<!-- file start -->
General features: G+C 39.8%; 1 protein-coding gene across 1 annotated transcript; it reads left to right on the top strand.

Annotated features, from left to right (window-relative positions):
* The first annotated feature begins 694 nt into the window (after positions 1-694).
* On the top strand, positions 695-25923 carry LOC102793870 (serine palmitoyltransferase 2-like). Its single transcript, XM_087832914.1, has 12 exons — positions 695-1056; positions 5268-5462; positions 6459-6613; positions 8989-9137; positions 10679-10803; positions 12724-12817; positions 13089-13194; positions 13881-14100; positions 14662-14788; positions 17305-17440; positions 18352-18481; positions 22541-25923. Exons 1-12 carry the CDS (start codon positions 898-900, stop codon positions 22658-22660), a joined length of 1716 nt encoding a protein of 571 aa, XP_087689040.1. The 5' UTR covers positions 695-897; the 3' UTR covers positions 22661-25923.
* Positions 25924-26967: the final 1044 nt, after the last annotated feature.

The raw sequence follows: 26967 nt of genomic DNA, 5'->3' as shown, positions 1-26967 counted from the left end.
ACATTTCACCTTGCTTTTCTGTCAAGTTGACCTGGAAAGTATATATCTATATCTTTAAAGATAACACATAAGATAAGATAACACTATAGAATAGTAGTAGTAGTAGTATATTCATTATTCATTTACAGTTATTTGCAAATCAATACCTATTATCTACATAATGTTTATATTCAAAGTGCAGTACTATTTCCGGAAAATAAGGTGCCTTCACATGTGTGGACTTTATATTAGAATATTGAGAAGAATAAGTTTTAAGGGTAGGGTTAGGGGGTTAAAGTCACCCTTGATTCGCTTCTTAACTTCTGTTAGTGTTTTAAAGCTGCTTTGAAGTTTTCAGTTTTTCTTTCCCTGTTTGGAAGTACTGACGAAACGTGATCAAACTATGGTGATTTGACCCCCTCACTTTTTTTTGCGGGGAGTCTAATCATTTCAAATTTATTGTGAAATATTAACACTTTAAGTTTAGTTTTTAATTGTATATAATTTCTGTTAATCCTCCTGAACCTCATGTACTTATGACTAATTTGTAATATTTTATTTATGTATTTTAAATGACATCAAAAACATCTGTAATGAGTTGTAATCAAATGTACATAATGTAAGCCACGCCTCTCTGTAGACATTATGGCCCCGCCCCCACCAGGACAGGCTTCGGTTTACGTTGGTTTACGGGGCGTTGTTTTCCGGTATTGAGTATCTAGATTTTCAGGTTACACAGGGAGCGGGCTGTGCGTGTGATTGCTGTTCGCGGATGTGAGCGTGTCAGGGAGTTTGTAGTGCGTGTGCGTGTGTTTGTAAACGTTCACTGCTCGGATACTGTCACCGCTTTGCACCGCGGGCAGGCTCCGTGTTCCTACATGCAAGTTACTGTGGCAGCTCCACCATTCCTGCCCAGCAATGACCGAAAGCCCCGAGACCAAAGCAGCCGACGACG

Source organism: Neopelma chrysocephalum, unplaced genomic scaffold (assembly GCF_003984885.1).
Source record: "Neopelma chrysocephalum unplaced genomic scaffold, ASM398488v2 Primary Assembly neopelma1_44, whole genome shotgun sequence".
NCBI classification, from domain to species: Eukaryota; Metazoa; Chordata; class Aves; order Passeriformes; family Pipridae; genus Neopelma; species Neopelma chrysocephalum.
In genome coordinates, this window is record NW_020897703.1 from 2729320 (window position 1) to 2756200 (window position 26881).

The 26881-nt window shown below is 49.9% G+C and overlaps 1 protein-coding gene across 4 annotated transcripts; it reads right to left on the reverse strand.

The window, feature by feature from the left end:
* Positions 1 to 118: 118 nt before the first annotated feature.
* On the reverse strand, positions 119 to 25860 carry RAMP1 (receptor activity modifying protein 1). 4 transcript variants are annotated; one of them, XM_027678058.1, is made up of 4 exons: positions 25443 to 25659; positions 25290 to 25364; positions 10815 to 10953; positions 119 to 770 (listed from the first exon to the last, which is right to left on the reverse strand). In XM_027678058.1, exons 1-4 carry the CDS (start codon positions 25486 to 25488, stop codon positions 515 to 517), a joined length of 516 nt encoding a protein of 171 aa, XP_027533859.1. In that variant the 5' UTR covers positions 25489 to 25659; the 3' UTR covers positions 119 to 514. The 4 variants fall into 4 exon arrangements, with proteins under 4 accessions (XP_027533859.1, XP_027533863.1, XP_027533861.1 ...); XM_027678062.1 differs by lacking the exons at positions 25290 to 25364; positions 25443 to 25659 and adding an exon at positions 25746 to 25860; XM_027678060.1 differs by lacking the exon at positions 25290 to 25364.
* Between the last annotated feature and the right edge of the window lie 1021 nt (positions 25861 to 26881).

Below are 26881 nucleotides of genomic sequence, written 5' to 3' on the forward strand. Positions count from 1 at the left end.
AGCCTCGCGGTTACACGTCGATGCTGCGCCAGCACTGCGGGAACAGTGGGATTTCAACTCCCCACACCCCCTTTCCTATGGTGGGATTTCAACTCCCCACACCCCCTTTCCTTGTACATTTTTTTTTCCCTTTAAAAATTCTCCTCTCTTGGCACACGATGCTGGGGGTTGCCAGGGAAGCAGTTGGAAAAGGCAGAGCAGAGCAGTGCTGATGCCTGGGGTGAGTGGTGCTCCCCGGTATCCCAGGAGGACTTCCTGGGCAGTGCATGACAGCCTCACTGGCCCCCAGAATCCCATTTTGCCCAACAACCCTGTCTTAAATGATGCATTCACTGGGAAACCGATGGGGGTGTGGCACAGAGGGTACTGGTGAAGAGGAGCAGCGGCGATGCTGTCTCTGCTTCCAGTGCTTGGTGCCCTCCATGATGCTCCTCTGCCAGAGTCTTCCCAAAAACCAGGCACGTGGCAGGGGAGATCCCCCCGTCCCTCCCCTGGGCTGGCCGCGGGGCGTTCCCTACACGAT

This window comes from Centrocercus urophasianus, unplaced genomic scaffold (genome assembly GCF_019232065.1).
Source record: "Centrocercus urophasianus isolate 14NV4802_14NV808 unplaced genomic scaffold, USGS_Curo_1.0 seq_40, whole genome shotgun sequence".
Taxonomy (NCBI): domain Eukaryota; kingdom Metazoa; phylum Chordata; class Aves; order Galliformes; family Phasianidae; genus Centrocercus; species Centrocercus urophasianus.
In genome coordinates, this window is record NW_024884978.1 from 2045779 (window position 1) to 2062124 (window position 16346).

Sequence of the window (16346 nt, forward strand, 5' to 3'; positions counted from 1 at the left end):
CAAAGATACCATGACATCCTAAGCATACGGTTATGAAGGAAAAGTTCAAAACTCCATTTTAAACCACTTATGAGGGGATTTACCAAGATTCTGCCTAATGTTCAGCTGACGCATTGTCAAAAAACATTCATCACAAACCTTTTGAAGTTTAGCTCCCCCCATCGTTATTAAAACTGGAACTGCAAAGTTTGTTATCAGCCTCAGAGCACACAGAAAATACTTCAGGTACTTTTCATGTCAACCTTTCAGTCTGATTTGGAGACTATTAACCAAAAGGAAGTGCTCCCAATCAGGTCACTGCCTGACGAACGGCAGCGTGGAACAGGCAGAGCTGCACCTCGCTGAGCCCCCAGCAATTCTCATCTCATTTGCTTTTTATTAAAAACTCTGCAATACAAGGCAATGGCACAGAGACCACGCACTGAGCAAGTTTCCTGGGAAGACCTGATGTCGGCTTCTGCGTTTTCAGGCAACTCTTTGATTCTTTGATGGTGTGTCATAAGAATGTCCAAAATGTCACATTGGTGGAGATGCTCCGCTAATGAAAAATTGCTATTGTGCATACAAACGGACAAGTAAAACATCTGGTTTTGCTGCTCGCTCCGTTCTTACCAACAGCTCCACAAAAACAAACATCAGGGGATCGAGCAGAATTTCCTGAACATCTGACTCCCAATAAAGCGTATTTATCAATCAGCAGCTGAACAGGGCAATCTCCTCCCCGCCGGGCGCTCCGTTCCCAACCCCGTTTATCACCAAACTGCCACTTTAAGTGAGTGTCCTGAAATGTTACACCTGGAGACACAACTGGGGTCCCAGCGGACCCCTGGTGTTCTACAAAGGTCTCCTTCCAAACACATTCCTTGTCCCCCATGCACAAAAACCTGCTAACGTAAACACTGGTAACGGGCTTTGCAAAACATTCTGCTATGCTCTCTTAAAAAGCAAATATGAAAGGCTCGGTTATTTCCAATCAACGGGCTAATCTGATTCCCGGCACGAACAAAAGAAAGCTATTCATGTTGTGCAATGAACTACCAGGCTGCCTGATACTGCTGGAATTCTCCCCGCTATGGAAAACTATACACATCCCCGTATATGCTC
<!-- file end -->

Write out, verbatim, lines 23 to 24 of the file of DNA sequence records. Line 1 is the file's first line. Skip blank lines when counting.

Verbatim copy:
Sequence of the window (16346 nt, forward strand, 5' to 3'; positions counted from 1 at the left end):
CAAAGATACCATGACATCCTAAGCATACGGTTATGAAGGAAAAGTTCAAAACTCCATTTTAAACCACTTATGAGGGGATTTACCAAGATTCTGCCTAATGTTCAGCTGACGCATTGTCAAAAAACATTCATCACAAACCTTTTGAAGTTTAGCTCCCCCCATCGTTATTAAAACTGGAACTGCAAAGTTTGTTATCAGCCTCAGAGCACACAGAAAATACTTCAGGTACTTTTCATGTCAACCTTTCAGTCTGATTTGGAGACTATTAACCAAAAGGAAGTGCTCCCAATCAGGTCACTGCCTGACGAACGGCAGCGTGGAACAGGCAGAGCTGCACCTCGCTGAGCCCCCAGCAATTCTCATCTCATTTGCTTTTTATTAAAAACTCTGCAATACAAGGCAATGGCACAGAGACCACGCACTGAGCAAGTTTCCTGGGAAGACCTGATGTCGGCTTCTGCGTTTTCAGGCAACTCTTTGATTCTTTGATGGTGTGTCATAAGAATGTCCAAAATGTCACATTGGTGGAGATGCTCCGCTAATGAAAAATTGCTATTGTGCATACAAACGGACAAGTAAAACATCTGGTTTTGCTGCTCGCTCCGTTCTTACCAACAGCTCCACAAAAACAAACATCAGGGGATCGAGCAGAATTTCCTGAACATCTGACTCCCAATAAAGCGTATTTATCAATCAGCAGCTGAACAGGGCAATCTCCTCCCCGCCGGGCGCTCCGTTCCCAACCCCGTTTATCACCAAACTGCCACTTTAAGTGAGTGTCCTGAAATGTTACACCTGGAGACACAACTGGGGTCCCAGCGGACCCCTGGTGTTCTACAAAGGTCTCCTTCCAAACACATTCCTTGTCCCCCATGCACAAAAACCTGCTAACGTAAACACTGGTAACGGGCTTTGCAAAACATTCTGCTATGCTCTCTTAAAAAGCAAATATGAAAGGCTCGGTTATTTCCAATCAACGGGCTAATCTGATTCCCGGCACGAACAAAAGAAAGCTATTCATGTTGTGCAATGAACTACCAGGCTGCCTGATACTGCTGGAATTCTCCCCGCTATGGAAAACTATACACATCCCCGTATATGCTC